Offering products that alter regular shoes in order to fight against muscle pain, AposTherapy treatment is apparently becoming increasingly popular in Asia and Europe, and has now received approval from the US Food and Drug Administration.
Some of the biggest supporters of the company, as you can see from their official website, are former NFL players, who have commended their treatment for significantly helping with knee and back pains.
Former New York Jets running back Bruce Harper, for one, was offered to try on the shoes but was "skeptical." Eventually, he, alongside former New York Giants players Bart Oates and Karl Nelson, tried on the $5,000 pair of shoes, and couldn't believe the results. Bloomberg reports that the players aren't paid by AposTherapy, but they all celebrated the product for realigning their walking habits.
"If you can get someone to have a smoother gait, that can go a long way in relieving pain," added MaCalus Hogan to Bloomberg. Hogan is an orthopedic foot and ankle surgeon. “It is definitely one I would be open to trying with patients," he said.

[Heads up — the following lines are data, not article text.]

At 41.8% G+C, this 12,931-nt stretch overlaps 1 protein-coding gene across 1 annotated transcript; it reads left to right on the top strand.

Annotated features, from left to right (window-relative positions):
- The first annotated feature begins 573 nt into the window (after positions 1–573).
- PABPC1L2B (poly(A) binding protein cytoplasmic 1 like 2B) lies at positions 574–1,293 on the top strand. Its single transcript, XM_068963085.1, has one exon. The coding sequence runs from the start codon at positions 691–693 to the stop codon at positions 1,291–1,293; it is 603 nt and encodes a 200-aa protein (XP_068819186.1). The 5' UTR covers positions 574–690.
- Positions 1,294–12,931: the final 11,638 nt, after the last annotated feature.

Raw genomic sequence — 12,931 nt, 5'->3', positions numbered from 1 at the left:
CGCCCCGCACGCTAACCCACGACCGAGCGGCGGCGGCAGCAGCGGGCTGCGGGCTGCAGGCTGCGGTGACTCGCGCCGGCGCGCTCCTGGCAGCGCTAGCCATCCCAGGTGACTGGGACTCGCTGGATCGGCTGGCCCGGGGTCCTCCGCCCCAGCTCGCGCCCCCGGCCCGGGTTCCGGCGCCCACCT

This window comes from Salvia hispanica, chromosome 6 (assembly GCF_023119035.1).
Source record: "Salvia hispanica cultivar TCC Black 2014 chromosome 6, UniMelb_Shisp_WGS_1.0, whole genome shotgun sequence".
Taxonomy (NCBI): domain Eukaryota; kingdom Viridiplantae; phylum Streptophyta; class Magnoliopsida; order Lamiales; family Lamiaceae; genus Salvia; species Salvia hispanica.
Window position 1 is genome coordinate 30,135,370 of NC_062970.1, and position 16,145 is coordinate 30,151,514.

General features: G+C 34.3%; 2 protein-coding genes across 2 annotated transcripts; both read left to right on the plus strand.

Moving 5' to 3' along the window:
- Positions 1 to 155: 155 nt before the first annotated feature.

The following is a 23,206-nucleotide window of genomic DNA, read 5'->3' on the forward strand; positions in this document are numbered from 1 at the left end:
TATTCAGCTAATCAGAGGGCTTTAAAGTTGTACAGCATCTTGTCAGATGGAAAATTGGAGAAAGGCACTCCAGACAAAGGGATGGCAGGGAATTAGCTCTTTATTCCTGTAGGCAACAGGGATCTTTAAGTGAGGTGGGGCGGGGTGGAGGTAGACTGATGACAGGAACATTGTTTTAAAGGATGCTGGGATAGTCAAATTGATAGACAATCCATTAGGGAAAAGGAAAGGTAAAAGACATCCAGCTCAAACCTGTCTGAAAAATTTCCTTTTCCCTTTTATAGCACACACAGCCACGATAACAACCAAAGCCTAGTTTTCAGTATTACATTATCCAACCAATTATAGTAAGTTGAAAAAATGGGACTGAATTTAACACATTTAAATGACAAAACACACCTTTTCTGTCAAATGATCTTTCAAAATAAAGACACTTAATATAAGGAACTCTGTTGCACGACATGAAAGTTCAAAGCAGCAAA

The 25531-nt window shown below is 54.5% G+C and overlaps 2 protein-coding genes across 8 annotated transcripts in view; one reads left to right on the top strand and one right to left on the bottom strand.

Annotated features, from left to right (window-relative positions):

According to the National Institute of Neurological Disorders and Stroke, Americans spent approximately $50 billion a year on lower back pain. AposTherapy looks to decrease that number by offering a more stable and less expensive way to deal with back pain. The company has offered its products to over 50,000 so far across Israel, the UK and Singapore, with sales surpassing $14 million in 2013.
The company expects sales to double and hit $30 million by next year.
AposTherapy was founded in Herzliya by doctors Avi Elbaz and Amit Mor. The two believe that by changing the gait - pattern of movement of the limbs - of those suffering with the treatment offered through AposTherapy shoes will greatly decrease knee and back pain.
The treatment works as a "snowball effect," according to the company. Patients suffering are to wear the shoes and ignore the pain that accompanies them, as really what's happening is their gait is being changed, reshaping their muscles and body in the process.
Currently, AposTherapy has a Manhattan office and is looking to partner with physical therapy centers. It's raised $27 million from investors so far.
Reprinted with permission from Shalom Life